So, where does Ryan sit in relation to Rand?

There are signs that Rand influenced Ryan’s views on individual rights. “If one wishes to advocate a free society — that is, capitalism,” Rand wrote half a century ago, “one must realize that its indispensable foundation is the principle of individual rights. If one wishes to uphold individual rights, one must realize that capitalism is the only system that can uphold and protect them. And if one wishes to gauge the relationship of freedom to the goals of today’s intellectuals, one may gauge it by the fact that the concept of individual rights is evaded, distorted, perverted and seldom discussed, most conspicuously seldom by the so-called ‘conservatives.’”

Paul Ryan is one of the few conservatives who does speak regularly — and meaningfully — about individual rights. In a speech delivered in June, Ryan said that this election would come down to a choice between two views of rights, and their differing implications for the welfare state: the view that rights “come to us naturally before government, they are ours automatically — or this new idea, the progressive theory of government-granted rights. … It’s an opportunity society versus welfare state.”

But don’t be too quick to leap from these broad proclamations to the conclusion that Ryan is an avowed Randian on rights. Even if we leave aside Ryan’s Catholic dogma about souls and embryos, which Rand completely rejected, and focus only on the economic issues for which Ryan is most known, the differences remain stark.

According to Rand, rights are moral principles that are designed to restrain society from interfering with an individual’s moral action. Morality helps an individual decide what he ought to do — rights tell society not to stop him from doing what he ought to do. Since morality, in Rand’s egoistic conception, tells an individual he should support his own life, act on his own independent judgment, produce the wealth he needs to survive, and seek out his own happiness, then a political system should enshrine the individual’s inalienable rights to life, liberty, property, and the pursuit of happiness.

These rights, Rand stressed, are rights to action — not to a physical object. Individuals have a right to earn property and use it as they see fit. If a thief (or an IRS agent) takes their money, their right to property has been violated. But no one can have a right to be provided with property at someone else’s expense. “If some men are entitled by right to the products of the work of others, it means that those others are deprived of rights and condemned to slave labor.”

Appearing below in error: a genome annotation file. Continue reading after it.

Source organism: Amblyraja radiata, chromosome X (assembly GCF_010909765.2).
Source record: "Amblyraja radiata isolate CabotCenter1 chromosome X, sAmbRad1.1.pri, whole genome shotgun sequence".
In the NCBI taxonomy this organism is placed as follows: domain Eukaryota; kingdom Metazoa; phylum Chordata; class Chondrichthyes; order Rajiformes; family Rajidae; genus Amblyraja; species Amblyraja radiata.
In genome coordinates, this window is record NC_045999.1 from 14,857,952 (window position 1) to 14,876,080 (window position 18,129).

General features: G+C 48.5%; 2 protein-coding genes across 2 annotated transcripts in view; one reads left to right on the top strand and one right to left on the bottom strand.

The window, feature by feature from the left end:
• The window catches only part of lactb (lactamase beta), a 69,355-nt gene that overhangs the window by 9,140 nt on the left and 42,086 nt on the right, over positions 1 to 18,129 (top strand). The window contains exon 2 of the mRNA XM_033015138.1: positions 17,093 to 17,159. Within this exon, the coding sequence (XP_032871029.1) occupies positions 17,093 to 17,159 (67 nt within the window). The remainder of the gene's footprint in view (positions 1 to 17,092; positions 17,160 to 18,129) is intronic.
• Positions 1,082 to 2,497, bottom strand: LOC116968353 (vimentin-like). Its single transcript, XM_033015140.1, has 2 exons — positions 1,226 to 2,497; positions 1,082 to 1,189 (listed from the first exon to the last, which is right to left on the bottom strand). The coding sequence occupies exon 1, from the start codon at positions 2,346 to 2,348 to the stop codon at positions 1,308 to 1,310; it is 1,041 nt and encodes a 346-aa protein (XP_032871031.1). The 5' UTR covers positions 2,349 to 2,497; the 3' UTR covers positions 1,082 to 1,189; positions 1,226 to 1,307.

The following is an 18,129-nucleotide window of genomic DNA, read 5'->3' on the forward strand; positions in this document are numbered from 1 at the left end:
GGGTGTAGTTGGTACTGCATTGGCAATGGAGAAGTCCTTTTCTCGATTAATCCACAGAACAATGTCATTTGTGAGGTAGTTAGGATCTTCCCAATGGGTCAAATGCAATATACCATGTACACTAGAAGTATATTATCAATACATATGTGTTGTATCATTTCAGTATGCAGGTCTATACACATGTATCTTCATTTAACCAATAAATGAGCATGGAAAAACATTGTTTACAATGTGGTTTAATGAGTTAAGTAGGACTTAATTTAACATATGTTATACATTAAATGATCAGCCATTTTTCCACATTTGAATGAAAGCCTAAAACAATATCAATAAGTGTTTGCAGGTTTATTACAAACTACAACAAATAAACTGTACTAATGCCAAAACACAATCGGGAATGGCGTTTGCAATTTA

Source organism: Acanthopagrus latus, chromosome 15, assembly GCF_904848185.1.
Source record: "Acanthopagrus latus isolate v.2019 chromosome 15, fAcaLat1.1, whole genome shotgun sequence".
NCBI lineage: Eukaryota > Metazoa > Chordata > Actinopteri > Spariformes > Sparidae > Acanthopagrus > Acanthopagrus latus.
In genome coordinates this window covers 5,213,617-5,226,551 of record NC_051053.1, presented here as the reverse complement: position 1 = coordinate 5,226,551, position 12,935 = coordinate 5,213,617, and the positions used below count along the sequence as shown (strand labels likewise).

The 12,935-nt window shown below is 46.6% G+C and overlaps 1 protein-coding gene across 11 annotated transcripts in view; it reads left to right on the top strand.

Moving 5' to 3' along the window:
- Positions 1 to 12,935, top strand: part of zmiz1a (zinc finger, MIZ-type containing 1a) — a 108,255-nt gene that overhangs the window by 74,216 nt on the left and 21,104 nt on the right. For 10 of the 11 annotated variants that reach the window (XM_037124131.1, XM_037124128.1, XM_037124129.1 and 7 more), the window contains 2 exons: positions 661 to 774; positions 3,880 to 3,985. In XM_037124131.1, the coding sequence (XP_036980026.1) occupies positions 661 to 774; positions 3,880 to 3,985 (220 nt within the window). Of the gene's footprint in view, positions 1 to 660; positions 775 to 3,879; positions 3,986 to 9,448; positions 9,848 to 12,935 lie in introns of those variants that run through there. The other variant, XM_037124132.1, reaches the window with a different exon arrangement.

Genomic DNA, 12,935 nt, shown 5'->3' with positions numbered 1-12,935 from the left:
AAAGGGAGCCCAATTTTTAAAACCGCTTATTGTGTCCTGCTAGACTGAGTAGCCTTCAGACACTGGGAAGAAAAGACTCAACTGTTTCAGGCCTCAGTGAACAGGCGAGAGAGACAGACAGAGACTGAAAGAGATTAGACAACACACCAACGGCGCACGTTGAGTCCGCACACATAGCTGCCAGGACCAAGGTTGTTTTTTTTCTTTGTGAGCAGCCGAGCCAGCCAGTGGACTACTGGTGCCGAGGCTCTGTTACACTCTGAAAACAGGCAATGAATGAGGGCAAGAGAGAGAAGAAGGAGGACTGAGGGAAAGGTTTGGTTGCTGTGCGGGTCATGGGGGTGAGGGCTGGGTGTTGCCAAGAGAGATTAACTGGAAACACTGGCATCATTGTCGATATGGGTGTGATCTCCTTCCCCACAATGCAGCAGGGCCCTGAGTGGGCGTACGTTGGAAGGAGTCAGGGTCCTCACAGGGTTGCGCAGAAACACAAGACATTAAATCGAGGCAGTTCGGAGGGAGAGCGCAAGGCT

Think of what this implies for the entitlement state, a subject near to Ryan’s heart.

Rand saw entitlements as a violation of individual rights on a massive scale. This is why she opposed Social Security when FDR enacted it in the 1930s, why she rejected Medicare when Johnson proposed it in the 1960s and why she held that the whole entitlement state should be phased out and ultimately abolished.

For Rand, the great achievement of America’s founding was to create a society based on rights, in which peaceful, voluntary coexistence among men was possible. People were free to deal with one another on mutually agreeable terms, or else go their own way. The entitlement state blasted that peaceful coexistence, turning politics into a mad scramble by warring pressure groups for other people’s money.

Ryan’s goal, by contrast, is not to end the entitlement state but to save it. His budget reflects that view: it preserves Medicare, albeit in a less costly form, and it actually increases Social Security spending, from 4.75 percent of GDP to 6 percent, according to the CBO. Although Ryan regularly invokes individual rights, he does not stand by them consistently. Not even on economic issues, where he is best.

For anyone who believes in limited government, it is a positive sign that a leading politician talks seriously about individual rights, and this clearly is due in part to Rand’s influence. But to take rights seriously, as Rand advised? That will require a much more principled agenda.

About The Author

Don Watkins

Former Fellow (2006-2017), Ayn Rand Institute